Much work remains for racial equality



Opinion columnist Abbi Cobb argues that celebrating the perceived progress made since the days of segregation and the height of the Civil Rights movement distracts from the work that still remains to be done.

ABBI COBB, Opinion Columnist

In the context of racial inequality, I recently listened to a white, male professor suggest that people should focus less on how we continue to fail underserved populations and more on the progress that has been made among them. Classic.

There are few things worse than a white guy making suggestions for efforts that he doesn’t at all support and/or participate in.

But even more cringe-worthy than that is the same person suggesting that there is too much public discourse regarding criticism of the outright maltreatment and denial of opportunity afforded to marginalized groups — that somehow there is not enough celebration or patting ourselves on the back for working to eradicate in-your-face discrimination over decades.

A white guy. Requesting that progress be put on hold for congratulations.

Caudasity (noun): “Caucasian” + “Audacity”; The audacity of white people, persons, or privilege.

And aside from all of that, how much progress has actually been made up to this point? It’s 2017, and many people like to believe that the US is largely a post-racist society.

The era of overt, explicit racism and discrimination is over, as far as these people are concerned. Those days constitute a distant past that might be associated with great-grandparents or even great-great-grandparents.

It’s time for a change in perspective because this is out of touch, as that part of US history may not be as dated as people perceive.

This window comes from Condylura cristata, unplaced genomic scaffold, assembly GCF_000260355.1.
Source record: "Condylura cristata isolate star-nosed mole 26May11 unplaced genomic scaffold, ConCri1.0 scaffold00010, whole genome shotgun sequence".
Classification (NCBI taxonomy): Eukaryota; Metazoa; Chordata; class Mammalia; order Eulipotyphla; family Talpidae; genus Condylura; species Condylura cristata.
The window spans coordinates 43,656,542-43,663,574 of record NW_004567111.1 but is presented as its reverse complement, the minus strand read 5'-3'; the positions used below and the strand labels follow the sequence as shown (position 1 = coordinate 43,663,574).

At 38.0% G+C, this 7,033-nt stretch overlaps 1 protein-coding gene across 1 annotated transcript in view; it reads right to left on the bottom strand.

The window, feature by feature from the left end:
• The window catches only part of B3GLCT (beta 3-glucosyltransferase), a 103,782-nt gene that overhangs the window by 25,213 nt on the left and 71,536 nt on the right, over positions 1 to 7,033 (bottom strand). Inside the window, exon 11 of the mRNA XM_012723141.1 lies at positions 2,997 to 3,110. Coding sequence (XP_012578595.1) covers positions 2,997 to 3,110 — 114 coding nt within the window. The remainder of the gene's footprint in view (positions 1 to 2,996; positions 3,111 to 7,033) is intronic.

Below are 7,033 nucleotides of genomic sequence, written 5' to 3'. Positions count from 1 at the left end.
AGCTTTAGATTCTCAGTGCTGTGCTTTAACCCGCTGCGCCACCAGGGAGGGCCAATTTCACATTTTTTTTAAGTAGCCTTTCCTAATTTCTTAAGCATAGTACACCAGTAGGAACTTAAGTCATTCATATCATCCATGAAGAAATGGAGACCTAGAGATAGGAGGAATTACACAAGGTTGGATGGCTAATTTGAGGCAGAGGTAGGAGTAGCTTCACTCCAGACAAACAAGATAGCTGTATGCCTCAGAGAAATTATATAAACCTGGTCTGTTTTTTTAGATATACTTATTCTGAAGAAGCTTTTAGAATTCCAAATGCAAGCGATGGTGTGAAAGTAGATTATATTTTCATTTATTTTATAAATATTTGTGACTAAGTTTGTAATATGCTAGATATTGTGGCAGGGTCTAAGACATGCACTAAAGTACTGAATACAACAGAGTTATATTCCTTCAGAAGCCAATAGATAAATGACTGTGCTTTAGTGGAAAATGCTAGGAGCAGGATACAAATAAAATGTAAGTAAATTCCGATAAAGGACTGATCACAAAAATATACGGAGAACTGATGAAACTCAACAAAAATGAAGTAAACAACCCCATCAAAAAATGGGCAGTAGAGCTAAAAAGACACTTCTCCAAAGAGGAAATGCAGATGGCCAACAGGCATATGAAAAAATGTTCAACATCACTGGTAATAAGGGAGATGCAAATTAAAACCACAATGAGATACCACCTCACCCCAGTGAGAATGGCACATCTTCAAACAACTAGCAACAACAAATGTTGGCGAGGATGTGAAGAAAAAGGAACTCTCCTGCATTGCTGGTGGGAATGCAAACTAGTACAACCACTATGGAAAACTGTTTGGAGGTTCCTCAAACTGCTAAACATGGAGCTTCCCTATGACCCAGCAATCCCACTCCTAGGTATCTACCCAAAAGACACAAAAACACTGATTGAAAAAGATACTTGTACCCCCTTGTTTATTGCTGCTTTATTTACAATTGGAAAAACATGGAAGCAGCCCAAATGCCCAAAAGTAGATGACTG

Ruby Bridges, the first black child to integrate into an all-white public school in the South, just turned 63 years old on Saturday. Yes, this woman is only 63 years old. Ruby is too young to be my grandma.

It was 1960 in New Orleans, only seven years before my mom was born. A six-year-old Ruby Bridges was escorted by several bodyguards into her now-desegregated public elementary school.

I read through an article that contained Ruby’s story and the photos from that day, along with other photos from the 1960s that relate to desegregation.

There’s one of a group of white boys crowded around one black kid that’s participating in a sit-in. It’s a diner setting, the protestor is seated and the boys surrounding him are standing. They appear to be about 15-years-old.

Those boys — boys that likely harassed and even abused bodies of individuals based on the color of their skin — are now men in their early 70s. And I’m sure many of them are alive, well and still aggressively racist.

Last week, a photo of a group of gun-wielding, Confederate flag-flying 15-year-olds from Creston, Iowa surfaced. In 57 years, they will be men in their early 70s, and much like the boys in the black-and-white photo from the diner, they too will serve as sore reminders of the fact that there is little to celebrate in terms of progress.

If your perspective has not yet been shaken, consider the fact that there are living Americans whose grandparents were born into slavery.

We aren’t far enough away — in terms of years or social equity — to embrace stagnation for the purpose of reminiscing on or relishing in progress. Celebrating progress is a dangerous distraction from the heavy work of injustice that remains undone.